Buying a new car is about more than just negotiating a price.
Here are some tips to guide you through the process.
Get ready to buy
- start by writing down what you want so you can’t be talked into something you don’t need or want
- always get a firm, written 'on the road' price or change over figure (if trading in)
- shop around as many dealers as possible
- don’t be afraid to talk up deals you’ve been offered elsewhere
- keep notes of what is on offer so you can judge the best deal and include the details in the contract when it comes time to sign up
- don’t sign a contract or pay a deposit until you are certain the vehicle is what you want and can afford. There is no cooling off period for new car sales.
- read and understand the sale contract before signing. If you don't understand or agree with the contents don't sign it.
The dealer must specify all mandatory costs you pay when purchasing a vehicle. This should include the sum of:
- the actual price of the vehicle
- dealer delivery charges
- any other fees that must be paid before receiving the vehicle.
Make sure you are aware of the full cost of the vehicle, including add-ons such as window tinting and rust proofing.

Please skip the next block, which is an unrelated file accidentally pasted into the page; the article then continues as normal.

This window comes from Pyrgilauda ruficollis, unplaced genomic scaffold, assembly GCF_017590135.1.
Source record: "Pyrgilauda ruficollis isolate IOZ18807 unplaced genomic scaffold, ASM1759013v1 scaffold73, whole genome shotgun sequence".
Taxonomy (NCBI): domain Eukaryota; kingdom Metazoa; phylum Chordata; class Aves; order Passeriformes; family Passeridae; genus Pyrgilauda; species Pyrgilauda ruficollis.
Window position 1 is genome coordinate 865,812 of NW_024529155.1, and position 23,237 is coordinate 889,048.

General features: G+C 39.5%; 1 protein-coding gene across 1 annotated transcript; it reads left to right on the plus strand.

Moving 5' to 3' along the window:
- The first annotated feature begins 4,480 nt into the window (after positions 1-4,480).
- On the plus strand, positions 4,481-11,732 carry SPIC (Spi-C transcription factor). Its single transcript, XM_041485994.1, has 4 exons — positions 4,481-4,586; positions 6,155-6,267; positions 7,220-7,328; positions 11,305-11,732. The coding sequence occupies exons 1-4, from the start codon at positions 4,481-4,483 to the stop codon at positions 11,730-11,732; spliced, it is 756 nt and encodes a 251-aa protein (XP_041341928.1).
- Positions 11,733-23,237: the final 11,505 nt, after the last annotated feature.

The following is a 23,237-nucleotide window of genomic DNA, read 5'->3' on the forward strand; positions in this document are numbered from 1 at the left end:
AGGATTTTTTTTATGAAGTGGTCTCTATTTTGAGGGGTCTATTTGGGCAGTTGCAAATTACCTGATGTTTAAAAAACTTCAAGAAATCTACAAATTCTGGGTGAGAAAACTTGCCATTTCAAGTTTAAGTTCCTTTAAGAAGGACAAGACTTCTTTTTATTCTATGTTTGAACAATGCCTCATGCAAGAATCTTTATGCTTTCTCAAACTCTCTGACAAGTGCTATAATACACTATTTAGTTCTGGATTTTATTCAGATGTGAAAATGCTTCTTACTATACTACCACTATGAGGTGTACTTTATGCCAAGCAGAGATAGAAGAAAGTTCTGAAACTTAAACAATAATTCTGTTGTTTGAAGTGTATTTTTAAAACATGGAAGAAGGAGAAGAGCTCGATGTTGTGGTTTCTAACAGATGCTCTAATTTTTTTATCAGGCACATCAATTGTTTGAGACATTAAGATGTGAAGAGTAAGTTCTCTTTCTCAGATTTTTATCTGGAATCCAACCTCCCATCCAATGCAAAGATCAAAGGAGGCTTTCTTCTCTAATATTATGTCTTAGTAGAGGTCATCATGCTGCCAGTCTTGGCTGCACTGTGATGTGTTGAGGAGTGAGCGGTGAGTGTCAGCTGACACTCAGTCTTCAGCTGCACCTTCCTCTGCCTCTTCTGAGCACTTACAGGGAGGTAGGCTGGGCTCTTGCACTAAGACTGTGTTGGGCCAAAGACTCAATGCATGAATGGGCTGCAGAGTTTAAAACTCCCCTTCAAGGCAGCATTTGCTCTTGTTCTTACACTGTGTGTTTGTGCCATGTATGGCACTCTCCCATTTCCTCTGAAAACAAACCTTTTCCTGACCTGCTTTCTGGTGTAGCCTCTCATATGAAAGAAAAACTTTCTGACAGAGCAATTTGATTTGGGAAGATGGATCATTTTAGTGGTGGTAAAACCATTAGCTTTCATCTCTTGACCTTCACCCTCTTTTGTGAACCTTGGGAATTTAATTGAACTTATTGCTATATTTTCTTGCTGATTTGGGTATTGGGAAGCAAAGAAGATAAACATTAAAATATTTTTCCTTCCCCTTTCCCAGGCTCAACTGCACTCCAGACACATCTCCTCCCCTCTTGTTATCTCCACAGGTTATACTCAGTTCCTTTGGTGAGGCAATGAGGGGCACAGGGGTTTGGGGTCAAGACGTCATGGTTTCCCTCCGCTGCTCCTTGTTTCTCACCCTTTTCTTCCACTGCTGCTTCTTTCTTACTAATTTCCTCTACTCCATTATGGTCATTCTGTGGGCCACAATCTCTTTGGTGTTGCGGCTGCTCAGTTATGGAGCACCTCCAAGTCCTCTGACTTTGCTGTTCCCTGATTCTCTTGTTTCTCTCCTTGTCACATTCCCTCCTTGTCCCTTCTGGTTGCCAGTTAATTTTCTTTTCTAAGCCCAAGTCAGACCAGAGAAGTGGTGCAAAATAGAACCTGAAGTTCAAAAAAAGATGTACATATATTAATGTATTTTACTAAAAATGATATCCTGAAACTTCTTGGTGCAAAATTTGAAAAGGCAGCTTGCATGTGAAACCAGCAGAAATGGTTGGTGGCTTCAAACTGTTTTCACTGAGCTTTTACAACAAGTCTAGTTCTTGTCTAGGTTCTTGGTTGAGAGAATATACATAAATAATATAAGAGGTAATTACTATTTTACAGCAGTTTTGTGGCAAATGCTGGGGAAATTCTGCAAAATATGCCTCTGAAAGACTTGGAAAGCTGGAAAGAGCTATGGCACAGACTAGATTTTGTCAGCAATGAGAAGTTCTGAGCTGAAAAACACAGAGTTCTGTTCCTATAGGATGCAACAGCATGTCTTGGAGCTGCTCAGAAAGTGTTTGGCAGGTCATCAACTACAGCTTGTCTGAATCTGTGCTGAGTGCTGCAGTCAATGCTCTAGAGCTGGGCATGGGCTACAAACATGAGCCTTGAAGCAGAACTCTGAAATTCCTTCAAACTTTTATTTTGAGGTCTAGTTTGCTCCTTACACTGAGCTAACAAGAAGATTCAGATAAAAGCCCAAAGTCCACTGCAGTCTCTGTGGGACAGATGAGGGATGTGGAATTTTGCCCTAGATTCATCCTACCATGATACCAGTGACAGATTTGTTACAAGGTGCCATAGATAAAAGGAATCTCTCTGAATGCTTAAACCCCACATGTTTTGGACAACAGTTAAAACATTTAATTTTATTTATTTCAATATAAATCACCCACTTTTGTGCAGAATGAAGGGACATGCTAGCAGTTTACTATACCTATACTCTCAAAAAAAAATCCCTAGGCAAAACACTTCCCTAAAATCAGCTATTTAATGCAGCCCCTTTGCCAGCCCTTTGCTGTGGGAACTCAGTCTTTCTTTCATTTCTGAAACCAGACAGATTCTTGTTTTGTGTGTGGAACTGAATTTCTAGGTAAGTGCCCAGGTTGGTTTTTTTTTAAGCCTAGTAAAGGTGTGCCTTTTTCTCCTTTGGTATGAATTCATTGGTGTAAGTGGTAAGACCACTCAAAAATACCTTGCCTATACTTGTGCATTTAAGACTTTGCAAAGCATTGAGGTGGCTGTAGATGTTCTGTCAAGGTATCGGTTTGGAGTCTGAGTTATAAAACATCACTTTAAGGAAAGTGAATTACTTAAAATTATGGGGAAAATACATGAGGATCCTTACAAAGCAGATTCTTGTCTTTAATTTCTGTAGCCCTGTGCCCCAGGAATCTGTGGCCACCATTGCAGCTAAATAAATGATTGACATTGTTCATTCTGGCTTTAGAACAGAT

Dealers will often offer a better price on new cars they have in stock. If you want a particular colour or specific equipment they don’t have, you may have to wait for one to be ordered and potentially pay more. You may be offered "free" extras to encourage you to buy what they have, but don’t accept substitutes in place of what you really want.
Determining the value of your trade-in
It’s easy to focus on getting the best trade-in price possible for your old car, however, trade-in values can be manipulated.
Rather than focusing on the trade-in figure, it’s more important to look at the change-over cost (how much will it cost to get out of the old car and into the new one).
The reality is there is no "right" price for any used car. Two vehicles of the same make and model can have two different values depending on the following factors:
- age (year of manufacture)
- model (basic versus luxury)
- general condition
- kilometres travelled
- service history
- post factory modifications or accessories (if applicable)
- the perceived value of the car to the buyer and seller (market forces)
In the case of a trade-in, a key factor for the dealer will be the saleability of the trade-in.
If it’s an older model, is unpopular or otherwise undesirable, the dealer may not even want it as a trade.
Our fact sheet How much is that car worth? will give you some insight into where to look for price information and how to use it when you find it.
Contact our motoring advice
service for advice on buying your car, vehicle inspections and more.
You may also be interested in...